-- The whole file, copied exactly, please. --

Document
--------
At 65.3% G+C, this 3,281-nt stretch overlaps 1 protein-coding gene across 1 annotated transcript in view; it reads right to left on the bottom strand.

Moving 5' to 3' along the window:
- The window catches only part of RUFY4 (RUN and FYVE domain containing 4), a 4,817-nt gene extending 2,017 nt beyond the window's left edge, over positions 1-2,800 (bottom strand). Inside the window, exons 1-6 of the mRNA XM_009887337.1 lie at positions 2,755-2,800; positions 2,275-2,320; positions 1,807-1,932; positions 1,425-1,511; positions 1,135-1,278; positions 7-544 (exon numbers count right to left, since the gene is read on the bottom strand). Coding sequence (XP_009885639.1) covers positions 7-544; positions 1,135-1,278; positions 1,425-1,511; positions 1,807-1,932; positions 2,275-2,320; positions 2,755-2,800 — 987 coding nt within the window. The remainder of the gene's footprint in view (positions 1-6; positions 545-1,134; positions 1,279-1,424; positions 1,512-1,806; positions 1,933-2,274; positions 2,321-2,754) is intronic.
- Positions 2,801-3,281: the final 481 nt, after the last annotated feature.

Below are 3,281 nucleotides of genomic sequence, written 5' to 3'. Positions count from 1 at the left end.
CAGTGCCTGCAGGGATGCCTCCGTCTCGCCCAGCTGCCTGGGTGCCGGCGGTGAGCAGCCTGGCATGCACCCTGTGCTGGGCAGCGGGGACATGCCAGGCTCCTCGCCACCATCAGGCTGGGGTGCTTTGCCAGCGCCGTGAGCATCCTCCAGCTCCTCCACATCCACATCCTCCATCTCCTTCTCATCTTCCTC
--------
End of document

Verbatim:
At 65.3% G+C, this 3,281-nt stretch overlaps 1 protein-coding gene across 1 annotated transcript in view; it reads right to left on the bottom strand.

Moving 5' to 3' along the window:
- The window catches only part of RUFY4 (RUN and FYVE domain containing 4), a 4,817-nt gene extending 2,017 nt beyond the window's left edge, over positions 1-2,800 (bottom strand). Inside the window, exons 1-6 of the mRNA XM_009887337.1 lie at positions 2,755-2,800; positions 2,275-2,320; positions 1,807-1,932; positions 1,425-1,511; positions 1,135-1,278; positions 7-544 (exon numbers count right to left, since the gene is read on the bottom strand). Coding sequence (XP_009885639.1) covers positions 7-544; positions 1,135-1,278; positions 1,425-1,511; positions 1,807-1,932; positions 2,275-2,320; positions 2,755-2,800 — 987 coding nt within the window. The remainder of the gene's footprint in view (positions 1-6; positions 545-1,134; positions 1,279-1,424; positions 1,512-1,806; positions 1,933-2,274; positions 2,321-2,754) is intronic.
- Positions 2,801-3,281: the final 481 nt, after the last annotated feature.

Below are 3,281 nucleotides of genomic sequence, written 5' to 3'. Positions count from 1 at the left end.
CAGTGCCTGCAGGGATGCCTCCGTCTCGCCCAGCTGCCTGGGTGCCGGCGGTGAGCAGCCTGGCATGCACCCTGTGCTGGGCAGCGGGGACATGCCAGGCTCCTCGCCACCATCAGGCTGGGGTGCTTTGCCAGCGCCGTGAGCATCCTCCAGCTCCTCCACATCCACATCCTCCATCTCCTTCTCATCTTCCTC